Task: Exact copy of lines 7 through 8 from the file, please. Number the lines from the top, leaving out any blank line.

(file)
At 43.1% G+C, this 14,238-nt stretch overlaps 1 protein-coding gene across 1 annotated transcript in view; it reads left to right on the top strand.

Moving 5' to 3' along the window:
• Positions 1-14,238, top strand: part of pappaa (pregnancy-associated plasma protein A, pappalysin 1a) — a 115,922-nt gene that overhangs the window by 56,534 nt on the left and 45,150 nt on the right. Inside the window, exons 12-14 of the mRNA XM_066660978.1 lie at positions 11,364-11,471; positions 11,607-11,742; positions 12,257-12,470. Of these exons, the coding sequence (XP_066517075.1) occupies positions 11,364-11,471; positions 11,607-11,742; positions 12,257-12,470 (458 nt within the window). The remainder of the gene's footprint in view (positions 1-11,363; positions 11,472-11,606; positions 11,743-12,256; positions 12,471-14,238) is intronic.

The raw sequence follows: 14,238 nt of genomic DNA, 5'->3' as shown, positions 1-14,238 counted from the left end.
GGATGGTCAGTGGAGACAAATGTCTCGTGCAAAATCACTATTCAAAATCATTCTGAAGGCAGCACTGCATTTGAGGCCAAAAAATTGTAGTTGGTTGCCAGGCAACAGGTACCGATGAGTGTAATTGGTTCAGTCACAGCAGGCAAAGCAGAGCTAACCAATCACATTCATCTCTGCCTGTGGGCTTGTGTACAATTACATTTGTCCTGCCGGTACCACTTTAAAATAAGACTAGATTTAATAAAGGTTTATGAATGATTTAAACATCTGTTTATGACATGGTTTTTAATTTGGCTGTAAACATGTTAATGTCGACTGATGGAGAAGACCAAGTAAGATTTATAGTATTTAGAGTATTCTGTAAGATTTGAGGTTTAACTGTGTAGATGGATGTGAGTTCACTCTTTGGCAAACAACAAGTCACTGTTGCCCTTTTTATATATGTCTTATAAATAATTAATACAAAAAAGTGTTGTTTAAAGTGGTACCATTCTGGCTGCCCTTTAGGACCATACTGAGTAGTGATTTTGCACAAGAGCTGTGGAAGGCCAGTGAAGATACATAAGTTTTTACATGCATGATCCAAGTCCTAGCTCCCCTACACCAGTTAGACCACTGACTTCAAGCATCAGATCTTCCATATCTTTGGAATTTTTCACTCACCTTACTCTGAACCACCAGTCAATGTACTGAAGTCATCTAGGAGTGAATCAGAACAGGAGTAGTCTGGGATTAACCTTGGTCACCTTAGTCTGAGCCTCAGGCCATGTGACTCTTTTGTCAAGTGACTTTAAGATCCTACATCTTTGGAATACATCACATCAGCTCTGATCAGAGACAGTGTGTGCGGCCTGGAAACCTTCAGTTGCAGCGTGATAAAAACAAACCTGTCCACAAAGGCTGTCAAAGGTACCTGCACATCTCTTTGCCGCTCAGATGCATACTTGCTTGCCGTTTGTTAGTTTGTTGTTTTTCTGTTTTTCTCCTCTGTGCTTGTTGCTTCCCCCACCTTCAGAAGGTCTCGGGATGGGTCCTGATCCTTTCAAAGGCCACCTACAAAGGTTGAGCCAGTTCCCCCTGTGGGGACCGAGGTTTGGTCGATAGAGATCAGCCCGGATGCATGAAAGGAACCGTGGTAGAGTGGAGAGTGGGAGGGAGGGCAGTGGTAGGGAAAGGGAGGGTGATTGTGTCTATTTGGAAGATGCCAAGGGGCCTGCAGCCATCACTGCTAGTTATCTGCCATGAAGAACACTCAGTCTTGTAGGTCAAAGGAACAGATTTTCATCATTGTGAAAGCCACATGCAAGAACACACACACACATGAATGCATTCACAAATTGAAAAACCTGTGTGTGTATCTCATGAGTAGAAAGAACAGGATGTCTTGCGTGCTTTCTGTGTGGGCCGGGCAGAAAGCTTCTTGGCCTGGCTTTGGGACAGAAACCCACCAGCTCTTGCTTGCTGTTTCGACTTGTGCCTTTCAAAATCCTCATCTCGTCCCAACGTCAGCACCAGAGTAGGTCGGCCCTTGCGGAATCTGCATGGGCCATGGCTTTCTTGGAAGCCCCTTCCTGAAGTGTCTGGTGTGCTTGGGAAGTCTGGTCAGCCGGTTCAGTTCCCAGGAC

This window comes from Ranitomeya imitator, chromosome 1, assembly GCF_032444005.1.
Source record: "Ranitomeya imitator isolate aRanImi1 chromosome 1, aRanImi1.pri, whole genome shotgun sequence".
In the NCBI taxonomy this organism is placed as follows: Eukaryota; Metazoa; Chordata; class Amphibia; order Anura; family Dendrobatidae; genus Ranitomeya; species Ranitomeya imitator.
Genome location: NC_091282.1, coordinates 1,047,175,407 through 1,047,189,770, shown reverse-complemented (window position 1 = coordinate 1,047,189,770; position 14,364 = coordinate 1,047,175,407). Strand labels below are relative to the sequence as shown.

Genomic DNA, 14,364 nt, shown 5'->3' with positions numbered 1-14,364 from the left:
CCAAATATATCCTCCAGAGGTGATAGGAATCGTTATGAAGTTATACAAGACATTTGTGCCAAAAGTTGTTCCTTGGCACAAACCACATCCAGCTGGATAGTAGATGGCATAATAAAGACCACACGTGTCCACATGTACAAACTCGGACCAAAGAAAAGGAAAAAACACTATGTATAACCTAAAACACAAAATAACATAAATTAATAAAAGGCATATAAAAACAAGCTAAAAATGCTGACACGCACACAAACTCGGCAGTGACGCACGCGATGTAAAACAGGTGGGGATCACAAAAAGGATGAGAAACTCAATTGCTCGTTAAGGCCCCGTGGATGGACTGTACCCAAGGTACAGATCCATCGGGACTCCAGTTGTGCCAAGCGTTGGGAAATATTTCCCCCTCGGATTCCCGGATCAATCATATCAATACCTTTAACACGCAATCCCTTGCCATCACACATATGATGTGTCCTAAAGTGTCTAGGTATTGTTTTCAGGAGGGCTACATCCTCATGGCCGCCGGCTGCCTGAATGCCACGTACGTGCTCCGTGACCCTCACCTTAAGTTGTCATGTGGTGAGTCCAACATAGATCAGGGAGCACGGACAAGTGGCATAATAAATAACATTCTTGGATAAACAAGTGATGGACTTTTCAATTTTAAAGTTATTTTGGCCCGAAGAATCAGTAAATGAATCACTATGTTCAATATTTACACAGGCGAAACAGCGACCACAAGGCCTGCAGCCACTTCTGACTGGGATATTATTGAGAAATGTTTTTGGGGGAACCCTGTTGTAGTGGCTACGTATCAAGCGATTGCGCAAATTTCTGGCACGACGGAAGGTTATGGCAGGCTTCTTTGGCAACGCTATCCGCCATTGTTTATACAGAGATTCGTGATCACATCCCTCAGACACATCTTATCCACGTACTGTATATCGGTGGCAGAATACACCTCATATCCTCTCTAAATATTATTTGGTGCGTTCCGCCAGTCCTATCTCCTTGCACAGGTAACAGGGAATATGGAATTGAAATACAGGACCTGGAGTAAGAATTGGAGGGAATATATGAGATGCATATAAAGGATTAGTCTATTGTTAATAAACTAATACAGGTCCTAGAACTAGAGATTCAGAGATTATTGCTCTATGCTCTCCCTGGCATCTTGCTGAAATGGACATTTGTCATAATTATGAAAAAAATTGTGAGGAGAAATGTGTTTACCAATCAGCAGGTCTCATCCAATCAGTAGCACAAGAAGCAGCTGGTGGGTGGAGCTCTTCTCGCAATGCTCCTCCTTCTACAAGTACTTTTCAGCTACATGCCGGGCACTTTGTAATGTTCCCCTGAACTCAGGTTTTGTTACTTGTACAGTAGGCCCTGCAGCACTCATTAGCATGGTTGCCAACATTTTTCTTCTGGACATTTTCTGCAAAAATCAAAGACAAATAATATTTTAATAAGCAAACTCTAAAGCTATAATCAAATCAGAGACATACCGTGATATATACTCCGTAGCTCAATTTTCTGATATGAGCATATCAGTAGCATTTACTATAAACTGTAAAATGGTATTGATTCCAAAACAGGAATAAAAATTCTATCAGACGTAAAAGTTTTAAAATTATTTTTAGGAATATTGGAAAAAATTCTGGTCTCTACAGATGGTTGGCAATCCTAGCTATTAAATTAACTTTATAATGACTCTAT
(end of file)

Source record: "Ranitomeya imitator isolate aRanImi1 chromosome 1, aRanImi1.pri, whole genome shotgun sequence".
In the NCBI taxonomy this organism is placed as follows: Eukaryota; Metazoa; Chordata; class Amphibia; order Anura; family Dendrobatidae; genus Ranitomeya; species Ranitomeya imitator.